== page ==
If you think your allergies are worse this season, that’s because they probably are. Unfortunately new research tells us that it won’t be getting better any time soon.

It’s no comfort for long-time allergy sufferer Lynda, who was out enjoying a walk at Gibbon’s Park in London, Ont. Monday.

“My allergies have gotten worse every single year for the last ten years,” she said. “It just seems like there’s more things in the air, and more things affecting you, you know your breathing,” she said.

It’s a common refrain, as those with allergies greet the season with a cough or a sneeze.

“I think this year they’ve been more severe than other years, especially in the beginning, around March,” said allergy sufferer Joe Bellia, who was also out enjoying the spring weather.

His symptoms? “Itchy eyes, very itchy eyes, and nose, itchy nose,” I explained.

“Every year we seem to hear ‘This is the worse year every year for allergies,’” said Dr. Samira Jeimy, an allergist and immunologist at St. Joseph’s Health Care in London and assistant professor at Western University.

Jeimy pointed to a recent study in the Journal of Nature which found that environmental allergies are getting worse.

“Our suspicions are right,” she said. “Because of a global warming phenomenon, more carbon dioxide in the environment, the pollen seasons get longer and longer. Plants can produce more pollen because of the increased carbon dioxide in the atmosphere, and this phenomenon does get worse every year.”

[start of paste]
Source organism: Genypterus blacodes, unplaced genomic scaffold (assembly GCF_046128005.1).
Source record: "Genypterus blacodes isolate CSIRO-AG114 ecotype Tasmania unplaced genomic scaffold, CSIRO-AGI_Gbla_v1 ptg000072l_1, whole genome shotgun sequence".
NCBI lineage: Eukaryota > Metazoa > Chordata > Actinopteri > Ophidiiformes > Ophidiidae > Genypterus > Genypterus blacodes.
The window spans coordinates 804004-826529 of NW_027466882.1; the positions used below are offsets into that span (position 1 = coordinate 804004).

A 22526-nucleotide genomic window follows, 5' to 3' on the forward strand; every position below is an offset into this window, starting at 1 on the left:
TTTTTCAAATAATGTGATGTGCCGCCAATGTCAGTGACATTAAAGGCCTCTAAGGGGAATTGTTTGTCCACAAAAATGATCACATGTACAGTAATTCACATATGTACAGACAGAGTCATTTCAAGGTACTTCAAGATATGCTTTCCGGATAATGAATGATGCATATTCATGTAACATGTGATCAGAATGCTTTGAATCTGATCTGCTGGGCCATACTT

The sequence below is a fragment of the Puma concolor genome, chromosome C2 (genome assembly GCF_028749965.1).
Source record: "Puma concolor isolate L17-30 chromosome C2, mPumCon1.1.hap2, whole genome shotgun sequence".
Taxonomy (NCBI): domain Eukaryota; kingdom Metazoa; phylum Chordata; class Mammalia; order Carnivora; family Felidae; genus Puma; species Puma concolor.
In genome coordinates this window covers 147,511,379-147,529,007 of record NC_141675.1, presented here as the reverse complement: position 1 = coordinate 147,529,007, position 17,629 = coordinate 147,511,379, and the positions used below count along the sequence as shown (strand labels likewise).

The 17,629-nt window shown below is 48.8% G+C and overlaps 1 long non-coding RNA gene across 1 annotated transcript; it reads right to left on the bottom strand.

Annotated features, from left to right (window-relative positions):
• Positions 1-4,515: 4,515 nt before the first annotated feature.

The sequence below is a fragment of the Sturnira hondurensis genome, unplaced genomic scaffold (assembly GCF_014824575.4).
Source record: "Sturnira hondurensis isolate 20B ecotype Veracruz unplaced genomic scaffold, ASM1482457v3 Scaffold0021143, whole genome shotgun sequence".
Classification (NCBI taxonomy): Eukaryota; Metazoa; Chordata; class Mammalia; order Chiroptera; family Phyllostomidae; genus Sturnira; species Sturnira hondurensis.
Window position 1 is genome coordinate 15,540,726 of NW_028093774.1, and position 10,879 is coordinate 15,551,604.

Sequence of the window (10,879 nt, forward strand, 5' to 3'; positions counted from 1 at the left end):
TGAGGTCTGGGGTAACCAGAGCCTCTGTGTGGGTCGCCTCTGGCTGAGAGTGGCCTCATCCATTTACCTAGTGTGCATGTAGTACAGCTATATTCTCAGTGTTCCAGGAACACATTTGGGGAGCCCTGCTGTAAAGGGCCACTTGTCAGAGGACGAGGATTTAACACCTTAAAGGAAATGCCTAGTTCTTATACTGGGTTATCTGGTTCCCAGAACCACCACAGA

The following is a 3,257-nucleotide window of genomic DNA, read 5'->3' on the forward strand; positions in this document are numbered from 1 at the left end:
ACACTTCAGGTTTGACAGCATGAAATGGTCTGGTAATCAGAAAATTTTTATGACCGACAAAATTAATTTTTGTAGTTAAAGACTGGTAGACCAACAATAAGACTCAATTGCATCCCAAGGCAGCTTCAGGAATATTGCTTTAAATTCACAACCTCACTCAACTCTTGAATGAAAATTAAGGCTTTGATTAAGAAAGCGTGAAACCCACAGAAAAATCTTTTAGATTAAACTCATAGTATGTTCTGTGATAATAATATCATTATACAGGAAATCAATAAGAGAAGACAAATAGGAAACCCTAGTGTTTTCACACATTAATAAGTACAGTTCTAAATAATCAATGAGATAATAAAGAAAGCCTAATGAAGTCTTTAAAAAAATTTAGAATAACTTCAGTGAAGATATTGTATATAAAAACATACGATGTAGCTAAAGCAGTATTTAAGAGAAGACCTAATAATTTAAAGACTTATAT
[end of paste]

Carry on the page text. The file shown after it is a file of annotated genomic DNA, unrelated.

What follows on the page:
Tree pollen peaks in April and May, while pollen from grass and weeds peaks in the summer and fall.

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Pollen counts tend to be at their highest in the morning, before reaching their peak near mid-day.

“If you’re exposed outside come back inside, changing your clothes, taking a shower helps,” Jeimy said. “I’m a big fan of nasal flushes. Saline flushes for the nose to flush after can be helpful.”

As we slowly emerge from the pandemic it may be difficult to distinguish between your seasonal allergy symptoms and COVID-19. But, Jeimy said there are some major differences.

“Allergies don’t really give you fever. Allergies don’t give you gastro-intestinal symptoms like nausea, vomiting, or diarrhea. Allergies tend to cause a lot of sneezing, as opposed to more of a congested cluster of symptoms,” said Jeimy.

About 30 per cent of us suffer from allergy symptoms. They tend to get worse as we age.


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